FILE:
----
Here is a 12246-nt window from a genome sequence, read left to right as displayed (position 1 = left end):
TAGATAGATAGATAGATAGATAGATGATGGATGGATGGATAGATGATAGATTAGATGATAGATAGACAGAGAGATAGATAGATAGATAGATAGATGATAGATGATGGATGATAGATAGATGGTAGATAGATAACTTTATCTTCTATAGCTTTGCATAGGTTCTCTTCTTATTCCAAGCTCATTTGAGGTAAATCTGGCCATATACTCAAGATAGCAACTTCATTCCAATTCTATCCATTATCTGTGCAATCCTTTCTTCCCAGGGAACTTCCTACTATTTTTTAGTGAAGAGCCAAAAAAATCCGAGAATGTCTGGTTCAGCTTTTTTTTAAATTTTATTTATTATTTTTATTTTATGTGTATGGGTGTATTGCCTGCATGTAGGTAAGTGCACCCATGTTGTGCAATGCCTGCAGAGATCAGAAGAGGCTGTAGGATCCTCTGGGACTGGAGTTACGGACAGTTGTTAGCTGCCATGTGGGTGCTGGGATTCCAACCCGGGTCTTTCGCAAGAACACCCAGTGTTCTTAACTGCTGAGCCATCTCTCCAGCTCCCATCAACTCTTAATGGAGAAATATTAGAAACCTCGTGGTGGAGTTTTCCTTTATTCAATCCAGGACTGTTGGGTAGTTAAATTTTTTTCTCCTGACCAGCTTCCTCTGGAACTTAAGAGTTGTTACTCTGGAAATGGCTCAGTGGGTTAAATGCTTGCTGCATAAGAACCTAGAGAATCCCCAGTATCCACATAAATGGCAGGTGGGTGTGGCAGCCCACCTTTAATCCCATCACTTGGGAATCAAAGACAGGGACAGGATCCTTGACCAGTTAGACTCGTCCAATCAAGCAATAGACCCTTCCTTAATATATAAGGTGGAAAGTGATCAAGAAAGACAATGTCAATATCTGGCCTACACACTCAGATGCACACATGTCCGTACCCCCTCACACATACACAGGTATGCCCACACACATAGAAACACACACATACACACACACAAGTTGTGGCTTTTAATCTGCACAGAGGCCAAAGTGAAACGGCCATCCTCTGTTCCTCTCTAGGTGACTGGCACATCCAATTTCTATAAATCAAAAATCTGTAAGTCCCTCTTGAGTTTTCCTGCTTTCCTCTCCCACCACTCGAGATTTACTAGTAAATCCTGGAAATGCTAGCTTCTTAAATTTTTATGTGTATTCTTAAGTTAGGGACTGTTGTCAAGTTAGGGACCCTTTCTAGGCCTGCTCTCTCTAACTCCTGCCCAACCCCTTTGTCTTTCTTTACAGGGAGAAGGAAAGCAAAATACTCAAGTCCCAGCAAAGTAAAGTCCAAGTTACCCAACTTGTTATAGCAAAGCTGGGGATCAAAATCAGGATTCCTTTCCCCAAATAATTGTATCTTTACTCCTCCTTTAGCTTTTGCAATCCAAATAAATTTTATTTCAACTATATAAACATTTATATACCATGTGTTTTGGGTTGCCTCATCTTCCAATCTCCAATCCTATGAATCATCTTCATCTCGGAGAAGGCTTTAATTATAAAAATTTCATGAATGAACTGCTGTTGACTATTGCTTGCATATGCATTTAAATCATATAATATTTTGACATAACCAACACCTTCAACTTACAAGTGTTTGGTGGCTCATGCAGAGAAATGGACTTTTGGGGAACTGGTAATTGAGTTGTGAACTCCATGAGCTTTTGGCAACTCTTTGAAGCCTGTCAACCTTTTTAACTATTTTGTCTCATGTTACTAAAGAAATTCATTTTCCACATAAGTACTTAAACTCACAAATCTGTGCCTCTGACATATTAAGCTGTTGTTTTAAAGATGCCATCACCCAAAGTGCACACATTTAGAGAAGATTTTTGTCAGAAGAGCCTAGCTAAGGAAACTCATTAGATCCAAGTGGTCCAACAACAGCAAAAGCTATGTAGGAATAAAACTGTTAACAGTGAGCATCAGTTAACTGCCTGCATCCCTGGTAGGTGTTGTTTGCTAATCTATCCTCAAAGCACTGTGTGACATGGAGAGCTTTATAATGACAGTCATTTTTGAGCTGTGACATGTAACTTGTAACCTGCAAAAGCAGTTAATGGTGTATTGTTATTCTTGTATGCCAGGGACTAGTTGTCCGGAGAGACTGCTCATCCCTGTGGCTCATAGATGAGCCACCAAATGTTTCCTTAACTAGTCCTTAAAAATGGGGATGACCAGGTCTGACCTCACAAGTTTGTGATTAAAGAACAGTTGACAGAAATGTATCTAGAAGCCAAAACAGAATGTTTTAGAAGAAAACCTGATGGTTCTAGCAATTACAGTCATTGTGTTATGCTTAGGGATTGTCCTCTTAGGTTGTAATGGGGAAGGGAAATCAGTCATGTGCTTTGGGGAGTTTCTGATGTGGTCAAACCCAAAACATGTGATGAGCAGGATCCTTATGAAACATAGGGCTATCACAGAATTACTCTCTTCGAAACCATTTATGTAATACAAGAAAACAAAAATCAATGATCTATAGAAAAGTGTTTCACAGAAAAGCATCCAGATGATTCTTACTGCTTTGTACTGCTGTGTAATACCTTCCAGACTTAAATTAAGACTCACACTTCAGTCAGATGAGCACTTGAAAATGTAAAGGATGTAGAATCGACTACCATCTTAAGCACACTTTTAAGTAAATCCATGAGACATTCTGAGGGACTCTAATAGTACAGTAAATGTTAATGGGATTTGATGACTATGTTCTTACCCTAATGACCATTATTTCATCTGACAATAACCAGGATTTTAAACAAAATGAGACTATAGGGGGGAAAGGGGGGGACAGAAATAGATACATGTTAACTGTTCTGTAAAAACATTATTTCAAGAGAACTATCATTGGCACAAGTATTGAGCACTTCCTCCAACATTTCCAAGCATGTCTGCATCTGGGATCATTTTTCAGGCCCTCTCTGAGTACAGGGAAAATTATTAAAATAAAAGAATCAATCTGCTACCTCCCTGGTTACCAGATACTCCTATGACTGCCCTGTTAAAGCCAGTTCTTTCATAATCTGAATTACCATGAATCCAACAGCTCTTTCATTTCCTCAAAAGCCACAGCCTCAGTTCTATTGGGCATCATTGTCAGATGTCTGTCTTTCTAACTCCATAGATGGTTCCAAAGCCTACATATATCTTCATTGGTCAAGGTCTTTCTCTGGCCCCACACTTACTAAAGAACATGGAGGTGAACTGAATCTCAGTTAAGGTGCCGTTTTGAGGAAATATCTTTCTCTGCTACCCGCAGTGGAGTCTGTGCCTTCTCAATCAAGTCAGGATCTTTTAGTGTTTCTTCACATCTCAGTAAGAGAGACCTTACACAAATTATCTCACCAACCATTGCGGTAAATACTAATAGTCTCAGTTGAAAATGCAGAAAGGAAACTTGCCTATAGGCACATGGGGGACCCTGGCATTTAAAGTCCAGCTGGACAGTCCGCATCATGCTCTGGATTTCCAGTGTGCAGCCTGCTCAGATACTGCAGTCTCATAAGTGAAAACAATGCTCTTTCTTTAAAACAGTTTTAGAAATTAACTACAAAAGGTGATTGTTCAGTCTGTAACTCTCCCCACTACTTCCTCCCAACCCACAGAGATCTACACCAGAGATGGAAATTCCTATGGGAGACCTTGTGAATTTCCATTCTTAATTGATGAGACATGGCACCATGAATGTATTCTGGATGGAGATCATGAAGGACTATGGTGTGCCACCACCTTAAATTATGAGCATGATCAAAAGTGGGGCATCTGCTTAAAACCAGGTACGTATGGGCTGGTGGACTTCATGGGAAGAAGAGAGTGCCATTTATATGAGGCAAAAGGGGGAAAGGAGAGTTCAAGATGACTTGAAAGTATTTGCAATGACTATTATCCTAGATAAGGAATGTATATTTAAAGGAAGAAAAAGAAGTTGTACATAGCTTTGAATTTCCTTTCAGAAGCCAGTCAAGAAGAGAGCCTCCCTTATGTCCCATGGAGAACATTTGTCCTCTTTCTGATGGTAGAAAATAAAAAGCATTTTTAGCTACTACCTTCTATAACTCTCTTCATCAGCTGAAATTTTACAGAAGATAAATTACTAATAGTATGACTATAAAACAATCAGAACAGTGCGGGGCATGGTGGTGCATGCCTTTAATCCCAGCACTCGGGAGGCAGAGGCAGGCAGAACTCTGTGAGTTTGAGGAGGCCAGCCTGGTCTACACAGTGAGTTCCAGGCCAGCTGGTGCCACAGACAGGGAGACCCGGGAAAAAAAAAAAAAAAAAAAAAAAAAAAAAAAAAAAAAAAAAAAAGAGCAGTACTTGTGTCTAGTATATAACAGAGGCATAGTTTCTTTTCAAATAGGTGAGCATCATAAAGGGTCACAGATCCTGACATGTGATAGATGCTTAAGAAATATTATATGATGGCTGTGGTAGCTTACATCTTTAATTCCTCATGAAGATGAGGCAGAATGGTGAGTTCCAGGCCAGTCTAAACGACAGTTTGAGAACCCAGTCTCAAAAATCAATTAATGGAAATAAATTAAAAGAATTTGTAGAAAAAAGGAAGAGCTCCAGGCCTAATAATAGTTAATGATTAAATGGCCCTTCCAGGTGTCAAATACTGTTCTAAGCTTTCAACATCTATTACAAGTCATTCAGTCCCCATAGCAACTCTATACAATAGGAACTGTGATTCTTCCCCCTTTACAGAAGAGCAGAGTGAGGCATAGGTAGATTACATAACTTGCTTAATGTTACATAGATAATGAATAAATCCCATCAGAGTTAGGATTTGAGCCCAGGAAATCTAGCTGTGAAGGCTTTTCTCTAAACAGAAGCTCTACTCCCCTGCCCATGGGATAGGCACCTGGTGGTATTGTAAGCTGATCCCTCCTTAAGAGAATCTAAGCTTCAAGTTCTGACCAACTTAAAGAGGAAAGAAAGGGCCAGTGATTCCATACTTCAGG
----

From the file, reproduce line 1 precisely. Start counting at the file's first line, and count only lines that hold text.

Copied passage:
Here is a 12246-nt window from a genome sequence, read left to right as displayed (position 1 = left end):